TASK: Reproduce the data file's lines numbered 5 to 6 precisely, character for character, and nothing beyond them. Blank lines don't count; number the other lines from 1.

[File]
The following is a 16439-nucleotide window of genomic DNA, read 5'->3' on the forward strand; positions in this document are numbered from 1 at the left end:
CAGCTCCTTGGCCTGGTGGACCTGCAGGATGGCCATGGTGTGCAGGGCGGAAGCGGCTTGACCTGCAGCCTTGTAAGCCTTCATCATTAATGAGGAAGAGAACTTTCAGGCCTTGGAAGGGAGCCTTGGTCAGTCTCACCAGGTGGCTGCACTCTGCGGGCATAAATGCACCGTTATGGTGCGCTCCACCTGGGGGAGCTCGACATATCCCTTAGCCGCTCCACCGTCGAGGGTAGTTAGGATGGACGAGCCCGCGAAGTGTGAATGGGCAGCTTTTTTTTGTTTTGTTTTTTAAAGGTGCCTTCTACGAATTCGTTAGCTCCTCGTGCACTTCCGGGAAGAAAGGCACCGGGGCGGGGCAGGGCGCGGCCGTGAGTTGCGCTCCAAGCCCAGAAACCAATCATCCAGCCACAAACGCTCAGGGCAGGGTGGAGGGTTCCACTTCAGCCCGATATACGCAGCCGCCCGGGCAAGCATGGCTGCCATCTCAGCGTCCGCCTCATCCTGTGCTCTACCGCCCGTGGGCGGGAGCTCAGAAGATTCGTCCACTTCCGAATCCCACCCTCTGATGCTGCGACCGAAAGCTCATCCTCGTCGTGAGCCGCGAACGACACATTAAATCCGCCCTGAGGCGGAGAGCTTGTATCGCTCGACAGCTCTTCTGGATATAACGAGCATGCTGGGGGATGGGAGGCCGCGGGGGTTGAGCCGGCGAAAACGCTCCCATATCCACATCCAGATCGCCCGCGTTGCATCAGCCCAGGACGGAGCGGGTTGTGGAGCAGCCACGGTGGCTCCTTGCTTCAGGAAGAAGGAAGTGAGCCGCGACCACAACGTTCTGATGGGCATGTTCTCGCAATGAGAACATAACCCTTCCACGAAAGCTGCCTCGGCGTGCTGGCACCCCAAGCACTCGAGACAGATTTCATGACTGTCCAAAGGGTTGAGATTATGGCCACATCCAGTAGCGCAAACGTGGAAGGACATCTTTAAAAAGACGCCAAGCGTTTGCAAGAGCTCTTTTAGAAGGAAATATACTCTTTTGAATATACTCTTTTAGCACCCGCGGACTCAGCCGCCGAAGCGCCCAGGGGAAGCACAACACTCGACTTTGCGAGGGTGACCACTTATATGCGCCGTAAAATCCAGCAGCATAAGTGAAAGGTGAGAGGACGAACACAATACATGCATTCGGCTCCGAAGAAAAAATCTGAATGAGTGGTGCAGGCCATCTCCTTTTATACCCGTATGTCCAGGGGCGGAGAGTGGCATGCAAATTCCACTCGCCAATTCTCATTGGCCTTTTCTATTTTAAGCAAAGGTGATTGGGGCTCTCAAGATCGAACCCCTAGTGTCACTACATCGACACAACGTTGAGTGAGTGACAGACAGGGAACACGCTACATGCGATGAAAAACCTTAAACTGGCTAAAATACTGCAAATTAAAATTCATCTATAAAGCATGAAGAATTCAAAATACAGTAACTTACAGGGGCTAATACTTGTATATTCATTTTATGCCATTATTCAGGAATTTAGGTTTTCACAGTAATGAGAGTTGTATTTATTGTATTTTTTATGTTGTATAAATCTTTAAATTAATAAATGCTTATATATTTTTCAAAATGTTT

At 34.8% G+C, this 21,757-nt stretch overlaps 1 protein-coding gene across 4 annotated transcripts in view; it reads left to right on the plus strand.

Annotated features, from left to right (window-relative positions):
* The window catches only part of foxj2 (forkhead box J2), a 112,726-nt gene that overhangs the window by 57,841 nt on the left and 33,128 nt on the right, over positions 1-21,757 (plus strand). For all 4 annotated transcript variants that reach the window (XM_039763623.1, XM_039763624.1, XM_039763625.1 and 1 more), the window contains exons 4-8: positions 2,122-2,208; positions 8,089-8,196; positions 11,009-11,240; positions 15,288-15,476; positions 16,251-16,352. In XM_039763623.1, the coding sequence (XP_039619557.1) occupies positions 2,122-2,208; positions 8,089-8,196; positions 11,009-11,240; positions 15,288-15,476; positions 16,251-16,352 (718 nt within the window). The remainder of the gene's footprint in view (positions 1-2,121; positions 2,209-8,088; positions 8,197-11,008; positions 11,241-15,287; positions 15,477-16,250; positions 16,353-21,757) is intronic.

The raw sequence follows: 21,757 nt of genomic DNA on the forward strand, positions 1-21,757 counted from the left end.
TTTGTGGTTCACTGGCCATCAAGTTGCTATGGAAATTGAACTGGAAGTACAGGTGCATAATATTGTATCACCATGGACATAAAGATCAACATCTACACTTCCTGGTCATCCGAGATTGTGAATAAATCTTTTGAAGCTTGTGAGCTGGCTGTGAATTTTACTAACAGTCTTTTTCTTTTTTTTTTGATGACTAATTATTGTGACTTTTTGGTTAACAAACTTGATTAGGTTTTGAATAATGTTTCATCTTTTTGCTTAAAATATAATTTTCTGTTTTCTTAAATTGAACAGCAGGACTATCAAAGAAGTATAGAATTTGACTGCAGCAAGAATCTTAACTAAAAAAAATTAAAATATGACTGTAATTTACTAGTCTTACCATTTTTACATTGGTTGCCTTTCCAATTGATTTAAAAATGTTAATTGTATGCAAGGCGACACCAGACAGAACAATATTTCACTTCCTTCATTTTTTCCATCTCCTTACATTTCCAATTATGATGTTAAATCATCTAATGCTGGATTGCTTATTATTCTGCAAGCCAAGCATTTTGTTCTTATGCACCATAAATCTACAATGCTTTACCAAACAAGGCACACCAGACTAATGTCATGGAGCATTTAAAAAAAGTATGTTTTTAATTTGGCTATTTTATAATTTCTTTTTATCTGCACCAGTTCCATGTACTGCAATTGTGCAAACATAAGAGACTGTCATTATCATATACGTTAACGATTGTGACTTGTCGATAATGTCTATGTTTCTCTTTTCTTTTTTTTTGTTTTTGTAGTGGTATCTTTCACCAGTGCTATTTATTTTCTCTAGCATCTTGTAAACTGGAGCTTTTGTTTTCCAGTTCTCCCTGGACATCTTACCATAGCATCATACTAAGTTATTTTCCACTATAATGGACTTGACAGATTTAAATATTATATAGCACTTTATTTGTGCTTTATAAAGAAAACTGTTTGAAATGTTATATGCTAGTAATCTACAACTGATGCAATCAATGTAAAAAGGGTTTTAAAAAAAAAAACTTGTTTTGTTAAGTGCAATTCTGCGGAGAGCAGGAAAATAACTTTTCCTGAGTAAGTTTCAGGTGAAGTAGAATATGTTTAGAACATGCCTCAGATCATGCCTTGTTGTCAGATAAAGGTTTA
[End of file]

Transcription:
* The window catches only part of foxj2 (forkhead box J2), a 112,726-nt gene that overhangs the window by 57,841 nt on the left and 33,128 nt on the right, over positions 1-21,757 (plus strand). For all 4 annotated transcript variants that reach the window (XM_039763623.1, XM_039763624.1, XM_039763625.1 and 1 more), the window contains exons 4-8: positions 2,122-2,208; positions 8,089-8,196; positions 11,009-11,240; positions 15,288-15,476; positions 16,251-16,352. In XM_039763623.1, the coding sequence (XP_039619557.1) occupies positions 2,122-2,208; positions 8,089-8,196; positions 11,009-11,240; positions 15,288-15,476; positions 16,251-16,352 (718 nt within the window). The remainder of the gene's footprint in view (positions 1-2,121; positions 2,209-8,088; positions 8,197-11,008; positions 11,241-15,287; positions 15,477-16,250; positions 16,353-21,757) is intronic.

The raw sequence follows: 21,757 nt of genomic DNA on the forward strand, positions 1-21,757 counted from the left end.